While knowing all of the force vectors to which a wheel assembly is subjected during travel of a vehicle, and especially a racecar, as taught in U.S. Pat. Nos. 5,435,193 and 5,821,434, is valuable, on occasion only the axial force vector or component is required. Also, in some vehicle use situations, weight is of overriding importance. Formula 1 (F1) is an example where constructors try to reduce the weight of the racecar. A reduction of just a few pounds is important to the constructor. In general, weight reduction is important in all racecar situations from CART (Championship Auto Racing Teams), to Indy car racing, to road racing. Even common passenger vehicles will benefit from weight reduction improved fuel economy. Weight reduction of the inventive grip measurement system compared to the system in U.S. Pat. Nos. 5,435,193 and 5,821,434, thus, is an important benefit of the present design. CART (Championship Auto Racing Teams), to Indy car racing, to road racing. Even common passenger vehicles will benefit from weight reduction improved fuel economy. Weight reduction of the inventive grip measurement system compared to the system in U.S. Pat. Nos. 5,435,193 and 5,821,434, thus, is an important benefit of the present design.
The inventive design also should permit F1 upright annular area to be increased, which translates into less weight and increased available airflow through the upright. The inventive grip measurement system also is around 2-3 pounds per wheel lighter in weight than the GEM™ device manufactured under U.S. Pat. Nos. 5,435,193 and 5,821,434.
Referring initially to FIG. 1, driven axle, 10, will be seen to be carried in an upright, 12. Not shown is the wheel and tire assembly that can be mounted to axle 10. In order to isolate axial and radial forces exerted on axle 10, axle 10 is supported in upright 12 by a radial bearing assembly composed of radial load bearings, 14, 16, 18, and 20 (and, optionally, others not shown). The number of radial load bearings, which may be one or more, in the radial load bearing assembly is determined based other factors by the automotive engineer and constructor. Of importance is that axle 10 now has a degree of freedom in the axial (lateral) direction while concomitantly the radial load bearings 14, 16, 18, and 20, absorb radial load exerted upon/by axle 10.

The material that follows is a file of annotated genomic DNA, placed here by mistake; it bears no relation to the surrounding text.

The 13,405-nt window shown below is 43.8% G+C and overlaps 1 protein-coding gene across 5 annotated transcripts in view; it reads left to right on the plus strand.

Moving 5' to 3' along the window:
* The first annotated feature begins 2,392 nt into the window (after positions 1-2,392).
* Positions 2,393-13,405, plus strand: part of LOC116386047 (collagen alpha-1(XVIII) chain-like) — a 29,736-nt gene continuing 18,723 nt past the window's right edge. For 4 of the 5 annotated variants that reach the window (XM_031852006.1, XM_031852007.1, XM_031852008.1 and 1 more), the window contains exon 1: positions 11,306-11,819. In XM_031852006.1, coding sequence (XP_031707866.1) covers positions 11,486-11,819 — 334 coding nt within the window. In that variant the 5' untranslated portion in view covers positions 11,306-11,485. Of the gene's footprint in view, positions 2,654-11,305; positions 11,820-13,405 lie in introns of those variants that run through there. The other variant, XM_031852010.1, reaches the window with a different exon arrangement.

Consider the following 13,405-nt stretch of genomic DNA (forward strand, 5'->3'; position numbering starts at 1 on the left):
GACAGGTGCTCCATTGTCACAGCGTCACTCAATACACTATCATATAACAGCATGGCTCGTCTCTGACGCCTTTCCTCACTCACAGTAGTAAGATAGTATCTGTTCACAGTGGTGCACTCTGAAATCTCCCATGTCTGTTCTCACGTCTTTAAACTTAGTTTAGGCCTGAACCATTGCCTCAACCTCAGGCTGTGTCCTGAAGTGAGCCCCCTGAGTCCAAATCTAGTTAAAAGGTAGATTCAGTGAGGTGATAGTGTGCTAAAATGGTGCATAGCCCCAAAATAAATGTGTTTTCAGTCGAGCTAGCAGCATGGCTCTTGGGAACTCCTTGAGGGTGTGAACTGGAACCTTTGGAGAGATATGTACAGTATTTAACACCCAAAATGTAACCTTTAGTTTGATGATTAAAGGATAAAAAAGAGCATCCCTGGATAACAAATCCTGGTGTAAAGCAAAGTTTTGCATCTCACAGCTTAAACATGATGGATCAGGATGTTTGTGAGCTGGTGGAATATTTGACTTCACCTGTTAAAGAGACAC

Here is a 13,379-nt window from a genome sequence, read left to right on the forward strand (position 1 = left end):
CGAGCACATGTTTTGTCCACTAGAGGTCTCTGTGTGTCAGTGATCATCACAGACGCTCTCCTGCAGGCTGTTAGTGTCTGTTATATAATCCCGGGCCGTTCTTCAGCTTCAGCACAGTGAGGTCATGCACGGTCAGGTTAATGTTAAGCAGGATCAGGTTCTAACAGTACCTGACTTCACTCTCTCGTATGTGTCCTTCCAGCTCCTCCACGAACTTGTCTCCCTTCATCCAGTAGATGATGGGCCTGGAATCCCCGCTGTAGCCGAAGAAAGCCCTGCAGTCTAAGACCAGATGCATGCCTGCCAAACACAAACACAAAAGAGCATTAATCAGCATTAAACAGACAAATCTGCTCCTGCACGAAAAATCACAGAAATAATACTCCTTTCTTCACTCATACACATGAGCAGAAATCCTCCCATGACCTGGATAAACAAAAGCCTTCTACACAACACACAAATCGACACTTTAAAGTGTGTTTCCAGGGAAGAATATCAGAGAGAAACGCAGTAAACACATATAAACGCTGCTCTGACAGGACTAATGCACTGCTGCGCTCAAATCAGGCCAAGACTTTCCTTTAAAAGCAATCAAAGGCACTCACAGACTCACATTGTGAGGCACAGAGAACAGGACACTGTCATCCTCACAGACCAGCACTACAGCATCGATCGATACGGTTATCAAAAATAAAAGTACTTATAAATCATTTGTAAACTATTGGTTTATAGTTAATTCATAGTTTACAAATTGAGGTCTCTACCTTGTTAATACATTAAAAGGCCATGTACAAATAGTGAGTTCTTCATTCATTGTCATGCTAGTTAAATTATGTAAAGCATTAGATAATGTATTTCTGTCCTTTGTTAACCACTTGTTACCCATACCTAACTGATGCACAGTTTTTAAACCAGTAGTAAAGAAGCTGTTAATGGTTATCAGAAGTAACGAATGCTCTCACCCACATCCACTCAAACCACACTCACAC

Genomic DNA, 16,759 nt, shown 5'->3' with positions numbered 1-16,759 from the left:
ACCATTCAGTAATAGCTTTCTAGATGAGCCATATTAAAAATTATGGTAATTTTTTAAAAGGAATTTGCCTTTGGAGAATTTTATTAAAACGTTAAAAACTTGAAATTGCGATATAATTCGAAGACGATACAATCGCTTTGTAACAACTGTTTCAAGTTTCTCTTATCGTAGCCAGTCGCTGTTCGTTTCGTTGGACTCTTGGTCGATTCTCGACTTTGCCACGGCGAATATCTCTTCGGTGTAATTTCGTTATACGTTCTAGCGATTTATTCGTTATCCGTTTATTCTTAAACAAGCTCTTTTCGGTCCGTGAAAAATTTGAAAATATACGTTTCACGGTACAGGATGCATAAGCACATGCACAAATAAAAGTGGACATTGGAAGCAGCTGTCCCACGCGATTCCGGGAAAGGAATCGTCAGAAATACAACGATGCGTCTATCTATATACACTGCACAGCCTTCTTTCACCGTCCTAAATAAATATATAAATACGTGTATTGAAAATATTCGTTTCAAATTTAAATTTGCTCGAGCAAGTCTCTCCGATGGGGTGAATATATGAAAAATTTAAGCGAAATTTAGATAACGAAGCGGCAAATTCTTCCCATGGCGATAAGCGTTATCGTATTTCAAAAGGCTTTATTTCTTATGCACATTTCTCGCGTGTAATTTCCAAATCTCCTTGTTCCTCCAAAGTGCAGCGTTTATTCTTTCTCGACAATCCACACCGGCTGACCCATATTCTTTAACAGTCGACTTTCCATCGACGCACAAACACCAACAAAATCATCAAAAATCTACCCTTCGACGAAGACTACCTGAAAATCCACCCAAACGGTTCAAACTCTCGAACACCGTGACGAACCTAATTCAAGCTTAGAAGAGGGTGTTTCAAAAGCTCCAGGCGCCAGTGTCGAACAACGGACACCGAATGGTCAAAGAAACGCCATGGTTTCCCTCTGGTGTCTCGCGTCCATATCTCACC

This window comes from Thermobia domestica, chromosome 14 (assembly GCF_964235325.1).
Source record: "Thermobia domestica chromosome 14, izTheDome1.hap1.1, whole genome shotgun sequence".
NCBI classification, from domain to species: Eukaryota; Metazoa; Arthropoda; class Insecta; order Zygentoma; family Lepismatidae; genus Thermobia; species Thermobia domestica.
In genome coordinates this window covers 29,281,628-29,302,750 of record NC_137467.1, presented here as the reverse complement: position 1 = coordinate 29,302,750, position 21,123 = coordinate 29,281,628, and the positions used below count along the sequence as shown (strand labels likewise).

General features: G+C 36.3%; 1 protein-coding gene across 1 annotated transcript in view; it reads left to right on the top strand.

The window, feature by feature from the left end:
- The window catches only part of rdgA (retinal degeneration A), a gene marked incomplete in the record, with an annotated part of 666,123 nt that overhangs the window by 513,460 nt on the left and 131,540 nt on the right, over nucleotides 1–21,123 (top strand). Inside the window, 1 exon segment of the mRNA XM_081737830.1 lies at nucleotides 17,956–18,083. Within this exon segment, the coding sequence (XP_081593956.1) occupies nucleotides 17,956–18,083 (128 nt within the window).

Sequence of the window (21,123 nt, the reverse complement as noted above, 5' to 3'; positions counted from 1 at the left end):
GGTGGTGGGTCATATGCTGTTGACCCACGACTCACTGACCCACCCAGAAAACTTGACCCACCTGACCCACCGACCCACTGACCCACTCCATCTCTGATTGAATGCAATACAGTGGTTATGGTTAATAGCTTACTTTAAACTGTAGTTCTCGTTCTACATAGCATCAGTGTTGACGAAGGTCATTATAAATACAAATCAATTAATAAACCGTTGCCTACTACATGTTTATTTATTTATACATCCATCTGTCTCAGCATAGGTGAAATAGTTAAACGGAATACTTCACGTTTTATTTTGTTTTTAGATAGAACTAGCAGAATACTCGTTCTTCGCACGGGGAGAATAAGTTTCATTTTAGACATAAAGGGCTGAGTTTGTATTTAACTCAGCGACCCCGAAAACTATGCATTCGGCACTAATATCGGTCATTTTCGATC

Next, a thrust bearing assembly composed of thrust bearing pairs, 22 and 24, and 26 and 28, (and, optionally, other bearings or bearing pairs, not shown) are associated with an end of axle 10 and absorb axial forces exerted by/upon axle 10. A lip, 34, on the inboard end of axle 10 serves to retain thrust bearing pairs 22/24 and 26/28. Disposed between each thrust bearing pair and upright 12 is a force sensor, 30 for bearing pair 22/24 and 32 for bearing pair 26/28, which force sensors determine the axial forces being exerted by/upon axle 10 relative to upright 12. Again, the number of thrust bearings used in the thrust bearing assembly can be one or more with the number and location determined based other factors by the automotive engineer and constructor.
It will be noted that the described and illustrated design has mechanically isolated the radial and axial forces exerted by/upon axle 10. By so doing, it now is possible to directly measure the axial or grip forces being exerted upon the tires of the vehicle without having to resolve force vectors in other supporting structures. Moreover, this design is independent of caster, camber, and toe-in of the wheels, independent of terrain traversed by the vehicle, independent of vehicle speed, and independent of other variables associated with the vehicle and its environment.